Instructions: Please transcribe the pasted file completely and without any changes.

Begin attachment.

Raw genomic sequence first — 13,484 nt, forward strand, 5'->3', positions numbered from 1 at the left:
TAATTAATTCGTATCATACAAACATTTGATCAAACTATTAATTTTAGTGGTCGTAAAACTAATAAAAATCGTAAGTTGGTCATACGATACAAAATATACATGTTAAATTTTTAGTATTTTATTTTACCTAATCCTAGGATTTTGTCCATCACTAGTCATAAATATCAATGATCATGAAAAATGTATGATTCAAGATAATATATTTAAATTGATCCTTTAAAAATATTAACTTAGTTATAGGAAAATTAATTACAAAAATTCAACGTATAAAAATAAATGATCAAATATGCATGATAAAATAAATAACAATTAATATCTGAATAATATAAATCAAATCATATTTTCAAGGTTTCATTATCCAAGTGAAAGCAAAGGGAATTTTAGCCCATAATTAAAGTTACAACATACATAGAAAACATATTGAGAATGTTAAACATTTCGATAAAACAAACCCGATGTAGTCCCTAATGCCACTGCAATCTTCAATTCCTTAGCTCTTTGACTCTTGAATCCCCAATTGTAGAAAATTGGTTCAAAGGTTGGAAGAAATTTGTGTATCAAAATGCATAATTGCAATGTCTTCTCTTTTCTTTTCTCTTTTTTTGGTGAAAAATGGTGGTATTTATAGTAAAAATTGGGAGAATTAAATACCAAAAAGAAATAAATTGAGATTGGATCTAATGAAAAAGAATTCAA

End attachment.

Raw genomic sequence first — 13,484 nt, forward strand, 5'->3', positions numbered from 1 at the left:
TAATTAATTCGTATCATACAAACATTTGATCAAACTATTAATTTTAGTGGTCGTAAAACTAATAAAAATCGTAAGTTGGTCATACGATACAAAATATACATGTTAAATTTTTAGTATTTTATTTTACCTAATCCTAGGATTTTGTCCATCACTAGTCATAAATATCAATGATCATGAAAAATGTATGATTCAAGATAATATATTTAAATTGATCCTTTAAAAATATTAACTTAGTTATAGGAAAATTAATTACAAAAATTCAACGTATAAAAATAAATGATCAAATATGCATGATAAAATAAATAACAATTAATATCTGAATAATATAAATCAAATCATATTTTCAAGGTTTCATTATCCAAGTGAAAGCAAAGGGAATTTTAGCCCATAATTAAAGTTACAACATACATAGAAAACATATTGAGAATGTTAAACATTTCGATAAAACAAACCCGATGTAGTCCCTAATGCCACTGCAATCTTCAATTCCTTAGCTCTTTGACTCTTGAATCCCCAATTGTAGAAAATTGGTTCAAAGGTTGGAAGAAATTTGTGTATCAAAATGCATAATTGCAATGTCTTCTCTTTTCTTTTCTCTTTTTTTGGTGAAAAATGGTGGTATTTATAGTAAAAATTGGGAGAATTAAATACCAAAAAGAAATAAATTGAGATTGGATCTAATGAAAAAGAATTCAA